Overcoming 'Imposter syndrome': your voice does count

1 March 2012

So you want to make friends and influence people? Nurse leader JO ANN WALTON shares her top tips for making your voice count.

Successful women’s secret fears of being revealed as an imposter have been the topic of a number of books and articles in recent years.

The so-called ‘imposter syndrome’ deserves a column of its own, but in summary, a large number of successful women feel they may be unmasked as imposters at any moment. Despite their competence, they feel they are only a moment away from being revealed as inept, incompetent, and not deserving of the positions they have gained (the author of one book on the topic, Valerie Young, has an imposter syndrome quiz you can access on-line).

I think a great many excellent nurses suffer from this syndrome when it comes to voicing their opinions. They simply do not feel they are worthy or knowledgeable enough to be heard or that their opinions don’t count.

But – and it is a big but – it just isn’t true. We have good ideas, and we have gained our positions through hard work and effort. We have something to say. We really can make a difference to policy and practice, whether that’s on a small scale in our local workplace, at a broader organisational level, or even nationally or internationally.

On the other hand, most of us don’t really know where to start. To assist, here are ten tips for exerting influence:

Understand the relevant structures

It is very hard to exert influence in areas you don’t understand. Make it your business to understand the organisational structures and context in which you work and live. Who are the major players? What matters to them? Who are they connected to? Where do you fit?

Learn how to read big documents

If you want to make changes, you have to understand what’s going on. This often involves a lot of reading of minutes, reports, reviews and so on. There are tricks to scanning big documents – you do not always need to read every word. Take a speed-reading course.

Listen to Morning Report

National Radio’s Morning Report programme is probably the easiest and quickest way for you to understand what is ‘hot’ every day. You will hear news and opinion. You will also know what the decision-makers are debating and what is worrying them right now. Politicians of all kinds listen to Morning Report, so you are getting closer to knowing what they know and knowledge is power.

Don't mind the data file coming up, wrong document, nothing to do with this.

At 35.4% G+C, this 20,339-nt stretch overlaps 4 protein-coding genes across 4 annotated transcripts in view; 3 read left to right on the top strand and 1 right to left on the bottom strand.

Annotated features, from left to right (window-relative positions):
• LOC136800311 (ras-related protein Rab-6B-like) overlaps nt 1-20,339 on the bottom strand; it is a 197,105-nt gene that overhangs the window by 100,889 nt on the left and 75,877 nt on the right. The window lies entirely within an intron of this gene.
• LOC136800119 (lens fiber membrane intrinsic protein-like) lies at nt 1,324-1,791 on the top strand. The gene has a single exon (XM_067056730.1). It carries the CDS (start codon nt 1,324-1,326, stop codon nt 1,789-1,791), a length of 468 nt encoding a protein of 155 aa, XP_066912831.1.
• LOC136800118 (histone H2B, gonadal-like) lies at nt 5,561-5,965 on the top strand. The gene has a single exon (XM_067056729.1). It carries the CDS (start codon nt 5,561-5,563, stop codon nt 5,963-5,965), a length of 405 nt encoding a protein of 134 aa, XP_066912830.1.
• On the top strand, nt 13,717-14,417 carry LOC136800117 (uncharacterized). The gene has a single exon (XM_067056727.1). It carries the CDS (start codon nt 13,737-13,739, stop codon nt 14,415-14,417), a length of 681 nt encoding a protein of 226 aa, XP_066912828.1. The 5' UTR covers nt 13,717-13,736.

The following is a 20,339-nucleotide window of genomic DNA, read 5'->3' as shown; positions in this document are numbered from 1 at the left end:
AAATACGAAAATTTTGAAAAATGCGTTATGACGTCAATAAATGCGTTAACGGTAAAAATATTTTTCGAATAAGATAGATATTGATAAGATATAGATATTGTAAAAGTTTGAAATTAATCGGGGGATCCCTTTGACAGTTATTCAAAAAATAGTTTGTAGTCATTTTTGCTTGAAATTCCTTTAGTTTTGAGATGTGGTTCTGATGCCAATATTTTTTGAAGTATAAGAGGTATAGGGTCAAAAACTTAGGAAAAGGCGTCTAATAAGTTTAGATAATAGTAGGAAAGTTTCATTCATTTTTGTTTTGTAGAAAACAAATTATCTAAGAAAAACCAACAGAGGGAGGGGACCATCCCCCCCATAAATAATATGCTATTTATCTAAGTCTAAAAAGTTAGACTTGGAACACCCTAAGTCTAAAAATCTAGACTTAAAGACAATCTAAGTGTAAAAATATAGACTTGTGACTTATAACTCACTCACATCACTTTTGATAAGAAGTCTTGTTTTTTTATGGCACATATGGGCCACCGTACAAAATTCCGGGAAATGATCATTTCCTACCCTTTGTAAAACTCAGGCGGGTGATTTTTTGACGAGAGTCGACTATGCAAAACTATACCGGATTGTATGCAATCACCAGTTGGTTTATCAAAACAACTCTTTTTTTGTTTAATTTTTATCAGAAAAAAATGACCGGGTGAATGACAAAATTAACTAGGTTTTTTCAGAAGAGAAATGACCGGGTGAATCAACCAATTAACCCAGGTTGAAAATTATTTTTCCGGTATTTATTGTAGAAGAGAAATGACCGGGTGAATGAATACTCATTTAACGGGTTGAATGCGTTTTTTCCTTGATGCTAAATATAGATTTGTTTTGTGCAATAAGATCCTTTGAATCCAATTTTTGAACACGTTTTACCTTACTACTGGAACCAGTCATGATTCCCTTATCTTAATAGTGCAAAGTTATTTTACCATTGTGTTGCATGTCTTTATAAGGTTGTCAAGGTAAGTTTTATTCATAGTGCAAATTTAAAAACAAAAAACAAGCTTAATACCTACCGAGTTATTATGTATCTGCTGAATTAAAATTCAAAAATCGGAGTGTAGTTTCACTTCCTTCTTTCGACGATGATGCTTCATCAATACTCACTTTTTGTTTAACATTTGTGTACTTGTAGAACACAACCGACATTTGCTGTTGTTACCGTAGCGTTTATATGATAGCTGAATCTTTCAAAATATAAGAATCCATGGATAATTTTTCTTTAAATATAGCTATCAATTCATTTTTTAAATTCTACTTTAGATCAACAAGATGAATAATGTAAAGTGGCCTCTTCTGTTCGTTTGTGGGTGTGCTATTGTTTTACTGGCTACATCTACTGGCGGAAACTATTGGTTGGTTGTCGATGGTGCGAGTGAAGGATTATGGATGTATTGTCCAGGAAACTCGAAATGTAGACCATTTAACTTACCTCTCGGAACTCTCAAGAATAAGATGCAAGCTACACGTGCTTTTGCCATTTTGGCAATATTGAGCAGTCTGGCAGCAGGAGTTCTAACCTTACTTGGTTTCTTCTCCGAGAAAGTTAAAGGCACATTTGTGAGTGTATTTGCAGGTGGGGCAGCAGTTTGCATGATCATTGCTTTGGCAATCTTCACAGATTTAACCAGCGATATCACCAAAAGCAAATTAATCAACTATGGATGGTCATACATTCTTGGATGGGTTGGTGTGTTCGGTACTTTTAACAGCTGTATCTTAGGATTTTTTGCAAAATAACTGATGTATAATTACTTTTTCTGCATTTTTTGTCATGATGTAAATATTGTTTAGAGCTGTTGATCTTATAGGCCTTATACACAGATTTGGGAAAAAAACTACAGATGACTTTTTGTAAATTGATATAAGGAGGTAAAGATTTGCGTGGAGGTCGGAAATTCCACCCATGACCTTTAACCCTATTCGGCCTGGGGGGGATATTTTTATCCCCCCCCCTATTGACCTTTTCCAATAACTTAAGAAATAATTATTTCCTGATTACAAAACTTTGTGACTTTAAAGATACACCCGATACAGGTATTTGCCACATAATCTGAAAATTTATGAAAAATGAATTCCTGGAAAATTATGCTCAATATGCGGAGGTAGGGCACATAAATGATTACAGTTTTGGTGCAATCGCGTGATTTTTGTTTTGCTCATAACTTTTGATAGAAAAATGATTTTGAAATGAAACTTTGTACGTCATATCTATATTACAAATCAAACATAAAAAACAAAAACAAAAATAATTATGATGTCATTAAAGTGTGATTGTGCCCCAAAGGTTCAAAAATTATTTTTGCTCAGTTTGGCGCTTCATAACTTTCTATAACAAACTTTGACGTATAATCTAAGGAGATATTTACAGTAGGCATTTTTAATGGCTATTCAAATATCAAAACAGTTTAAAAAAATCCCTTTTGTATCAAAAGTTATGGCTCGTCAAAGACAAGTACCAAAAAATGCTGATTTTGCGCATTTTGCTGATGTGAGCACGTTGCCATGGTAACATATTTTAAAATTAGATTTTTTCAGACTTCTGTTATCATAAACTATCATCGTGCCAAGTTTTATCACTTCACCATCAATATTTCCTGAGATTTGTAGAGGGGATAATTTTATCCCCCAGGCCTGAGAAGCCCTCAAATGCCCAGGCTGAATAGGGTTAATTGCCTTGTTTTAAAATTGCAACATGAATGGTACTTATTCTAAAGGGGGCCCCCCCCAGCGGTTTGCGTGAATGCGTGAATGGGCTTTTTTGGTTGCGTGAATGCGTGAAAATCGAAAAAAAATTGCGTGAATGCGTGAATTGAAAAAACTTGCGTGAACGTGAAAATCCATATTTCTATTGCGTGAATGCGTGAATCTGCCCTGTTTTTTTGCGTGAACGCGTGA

Be memorable and be professional

No matter how shy or how bold you are, you have to make a good impression. Find a way to be memorable, but keep it professional. Some people do this without any effort. Some people similarly fail without trying. Show you are interested in others and speak well of them. Tell someone important how much you appreciated something they said or did. Be specific. Watch their reaction carefully. It can take a lot of courage to practice this art, but once begun, it can be exhilarating.

‘Happen upon’ people

Someone once told me he collected prime ministers. He was in ongoing competition with one of his friends. They scored one point for every prime minister they bumped into (literally, I am sorry to say). Their scores were low, but their aim was high. Try to catch the attention of people you might not ordinarily meet. Watch out for events in which they can be ‘happened upon’. Retirement functions are good – and openings. Of course, you need to know whom you have caught and what you want to say (see first four points above). Don’t pin them in a corner and tell them your life story. Just be memorable and move on.

Don’t be the problem: solve the problem

This is one of the secrets to a happy life. It is also where all your hard work until now comes to fruition. Provide a solution.

Do the maths

Work out, and show, how your solution will be effective and worthwhile. It always helps to show how it will save money –or if your idea will cost money, show what the other payoffs will be.

Numbers matter

It is not enough just to do the sums for yourself. You need to count, measure, analyse, document, graph, and explain. A great many potential plans are sunk without trace because the hard data to back them up is not provided. Numbers count in the persuasion stakes – even if your ‘brilliant’ figures are not accepted immediately.

Be in the right place at the right time

Armed with all your homework, you must wait until the time is right. Some of this is luck and some is clever engineering. Over time, you will develop a sixth sense about the right time and the right place. You know your material, you understand the context, you have a solution backed up by data, and furthermore, they know you. All the patience and preparation has brought you here. It’s time to show your hand.

Control the pen

It is a strange fact of life that the person who writes the minutes/letters/reports recalls things so very much more clearly than those who simply read them. Take advantage of this final point of influence.

Good luck! If we bump into each other sometime, please say hello. I would love to hear how you are getting on.

Jo Ann Walton is Professor of Nursing at Victoria University of Wellington and an elected member of the Nursing Council. The article is based on her keynote address to the Australian and New Zealand Nurse